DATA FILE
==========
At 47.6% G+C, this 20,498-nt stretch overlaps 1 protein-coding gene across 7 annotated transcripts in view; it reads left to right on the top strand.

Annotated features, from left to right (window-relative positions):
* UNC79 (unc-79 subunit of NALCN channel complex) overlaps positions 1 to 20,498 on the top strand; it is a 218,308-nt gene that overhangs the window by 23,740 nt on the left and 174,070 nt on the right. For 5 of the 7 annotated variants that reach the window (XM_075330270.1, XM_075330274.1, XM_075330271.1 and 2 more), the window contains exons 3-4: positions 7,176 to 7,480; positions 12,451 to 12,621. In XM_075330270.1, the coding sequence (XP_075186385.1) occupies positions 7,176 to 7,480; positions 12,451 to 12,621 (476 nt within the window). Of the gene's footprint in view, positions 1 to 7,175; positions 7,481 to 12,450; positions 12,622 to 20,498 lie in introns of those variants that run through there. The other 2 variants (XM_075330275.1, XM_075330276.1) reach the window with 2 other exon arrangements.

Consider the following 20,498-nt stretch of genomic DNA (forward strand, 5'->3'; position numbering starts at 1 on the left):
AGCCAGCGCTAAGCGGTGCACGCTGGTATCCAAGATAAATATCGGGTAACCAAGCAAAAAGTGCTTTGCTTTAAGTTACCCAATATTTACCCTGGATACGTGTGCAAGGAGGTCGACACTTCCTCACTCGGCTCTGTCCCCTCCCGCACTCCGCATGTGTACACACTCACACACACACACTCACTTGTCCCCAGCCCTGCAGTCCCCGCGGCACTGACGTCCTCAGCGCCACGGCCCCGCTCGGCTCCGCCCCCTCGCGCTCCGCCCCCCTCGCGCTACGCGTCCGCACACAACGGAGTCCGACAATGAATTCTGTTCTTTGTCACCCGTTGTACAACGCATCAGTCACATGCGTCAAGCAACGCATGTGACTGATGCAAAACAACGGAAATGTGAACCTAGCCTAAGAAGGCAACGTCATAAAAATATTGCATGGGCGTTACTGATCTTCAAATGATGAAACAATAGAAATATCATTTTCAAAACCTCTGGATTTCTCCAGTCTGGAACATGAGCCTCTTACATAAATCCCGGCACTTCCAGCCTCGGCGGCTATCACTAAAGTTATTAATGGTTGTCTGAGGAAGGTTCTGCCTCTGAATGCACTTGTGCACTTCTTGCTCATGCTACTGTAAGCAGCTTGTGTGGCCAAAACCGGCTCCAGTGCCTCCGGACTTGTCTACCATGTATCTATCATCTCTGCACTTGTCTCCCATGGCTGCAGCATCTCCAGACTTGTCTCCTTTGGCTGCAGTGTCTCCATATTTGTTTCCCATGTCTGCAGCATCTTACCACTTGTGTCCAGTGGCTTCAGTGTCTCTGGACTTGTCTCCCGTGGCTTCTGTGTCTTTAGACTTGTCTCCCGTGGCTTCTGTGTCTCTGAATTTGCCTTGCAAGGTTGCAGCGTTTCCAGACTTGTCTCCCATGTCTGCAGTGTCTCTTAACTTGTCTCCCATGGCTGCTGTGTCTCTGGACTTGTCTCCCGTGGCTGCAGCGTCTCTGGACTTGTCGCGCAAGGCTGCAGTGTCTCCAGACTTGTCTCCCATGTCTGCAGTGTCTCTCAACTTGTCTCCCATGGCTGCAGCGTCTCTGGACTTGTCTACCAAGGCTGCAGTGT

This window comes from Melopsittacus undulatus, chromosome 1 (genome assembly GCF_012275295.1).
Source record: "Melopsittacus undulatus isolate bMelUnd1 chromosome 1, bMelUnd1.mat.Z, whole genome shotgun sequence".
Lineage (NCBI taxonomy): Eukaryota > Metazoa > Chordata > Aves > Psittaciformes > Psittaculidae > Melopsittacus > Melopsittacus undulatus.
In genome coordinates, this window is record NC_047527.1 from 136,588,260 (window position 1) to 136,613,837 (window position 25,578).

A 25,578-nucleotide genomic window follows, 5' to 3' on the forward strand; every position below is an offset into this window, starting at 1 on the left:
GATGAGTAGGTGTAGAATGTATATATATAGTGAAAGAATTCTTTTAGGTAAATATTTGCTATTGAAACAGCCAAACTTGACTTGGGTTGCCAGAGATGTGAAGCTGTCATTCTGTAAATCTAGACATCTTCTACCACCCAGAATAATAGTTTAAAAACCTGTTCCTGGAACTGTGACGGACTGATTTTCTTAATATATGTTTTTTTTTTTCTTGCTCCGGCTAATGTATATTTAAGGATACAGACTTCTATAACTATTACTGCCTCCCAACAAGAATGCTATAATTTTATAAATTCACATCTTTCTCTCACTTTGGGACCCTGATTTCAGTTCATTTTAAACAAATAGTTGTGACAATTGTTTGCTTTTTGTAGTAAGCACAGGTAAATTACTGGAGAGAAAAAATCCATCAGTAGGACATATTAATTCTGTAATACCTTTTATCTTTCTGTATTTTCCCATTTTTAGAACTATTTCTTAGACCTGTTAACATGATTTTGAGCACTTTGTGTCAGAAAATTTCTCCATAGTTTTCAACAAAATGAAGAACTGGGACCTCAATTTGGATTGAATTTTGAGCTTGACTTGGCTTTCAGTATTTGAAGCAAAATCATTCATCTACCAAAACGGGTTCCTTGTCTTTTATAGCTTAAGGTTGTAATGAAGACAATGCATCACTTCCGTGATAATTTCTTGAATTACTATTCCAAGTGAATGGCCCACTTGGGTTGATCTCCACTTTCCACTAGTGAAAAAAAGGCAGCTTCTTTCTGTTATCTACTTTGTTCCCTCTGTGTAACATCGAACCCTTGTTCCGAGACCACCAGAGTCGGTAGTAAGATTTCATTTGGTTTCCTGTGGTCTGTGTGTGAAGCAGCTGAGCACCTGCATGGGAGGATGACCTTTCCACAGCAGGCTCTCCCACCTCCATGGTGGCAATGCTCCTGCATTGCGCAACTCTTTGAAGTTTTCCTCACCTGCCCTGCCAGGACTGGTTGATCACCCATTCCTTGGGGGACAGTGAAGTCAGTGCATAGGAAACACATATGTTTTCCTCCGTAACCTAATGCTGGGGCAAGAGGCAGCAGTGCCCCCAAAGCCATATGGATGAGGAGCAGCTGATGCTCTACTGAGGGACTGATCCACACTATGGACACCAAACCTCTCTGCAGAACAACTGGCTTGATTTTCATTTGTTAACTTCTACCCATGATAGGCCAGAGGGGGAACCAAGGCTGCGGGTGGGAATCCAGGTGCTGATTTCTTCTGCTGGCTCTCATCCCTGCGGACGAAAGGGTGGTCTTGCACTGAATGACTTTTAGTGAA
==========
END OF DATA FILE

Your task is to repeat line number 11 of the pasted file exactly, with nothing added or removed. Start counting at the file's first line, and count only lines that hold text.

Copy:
GATGAGTAGGTGTAGAATGTATATATATAGTGAAAGAATTCTTTTAGGTAAATATTTGCTATTGAAACAGCCAAACTTGACTTGGGTTGCCAGAGATGTGAAGCTGTCATTCTGTAAATCTAGACATCTTCTACCACCCAGAATAATAGTTTAAAAACCTGTTCCTGGAACTGTGACGGACTGATTTTCTTAATATATGTTTTTTTTTTTCTTGCTCCGGCTAATGTATATTTAAGGATACAGACTTCTATAACTATTACTGCCTCCCAACAAGAATGCTATAATTTTATAAATTCACATCTTTCTCTCACTTTGGGACCCTGATTTCAGTTCATTTTAAACAAATAGTTGTGACAATTGTTTGCTTTTTGTAGTAAGCACAGGTAAATTACTGGAGAGAAAAAATCCATCAGTAGGACATATTAATTCTGTAATACCTTTTATCTTTCTGTATTTTCCCATTTTTAGAACTATTTCTTAGACCTGTTAACATGATTTTGAGCACTTTGTGTCAGAAAATTTCTCCATAGTTTTCAACAAAATGAAGAACTGGGACCTCAATTTGGATTGAATTTTGAGCTTGACTTGGCTTTCAGTATTTGAAGCAAAATCATTCATCTACCAAAACGGGTTCCTTGTCTTTTATAGCTTAAGGTTGTAATGAAGACAATGCATCACTTCCGTGATAATTTCTTGAATTACTATTCCAAGTGAATGGCCCACTTGGGTTGATCTCCACTTTCCACTAGTGAAAAAAAGGCAGCTTCTTTCTGTTATCTACTTTGTTCCCTCTGTGTAACATCGAACCCTTGTTCCGAGACCACCAGAGTCGGTAGTAAGATTTCATTTGGTTTCCTGTGGTCTGTGTGTGAAGCAGCTGAGCACCTGCATGGGAGGATGACCTTTCCACAGCAGGCTCTCCCACCTCCATGGTGGCAATGCTCCTGCATTGCGCAACTCTTTGAAGTTTTCCTCACCTGCCCTGCCAGGACTGGTTGATCACCCATTCCTTGGGGGACAGTGAAGTCAGTGCATAGGAAACACATATGTTTTCCTCCGTAACCTAATGCTGGGGCAAGAGGCAGCAGTGCCCCCAAAGCCATATGGATGAGGAGCAGCTGATGCTCTACTGAGGGACTGATCCACACTATGGACACCAAACCTCTCTGCAGAACAACTGGCTTGATTTTCATTTGTTAACTTCTACCCATGATAGGCCAGAGGGGGAACCAAGGCTGCGGGTGGGAATCCAGGTGCTGATTTCTTCTGCTGGCTCTCATCCCTGCGGACGAAAGGGTGGTCTTGCACTGAATGACTTTTAGTGAA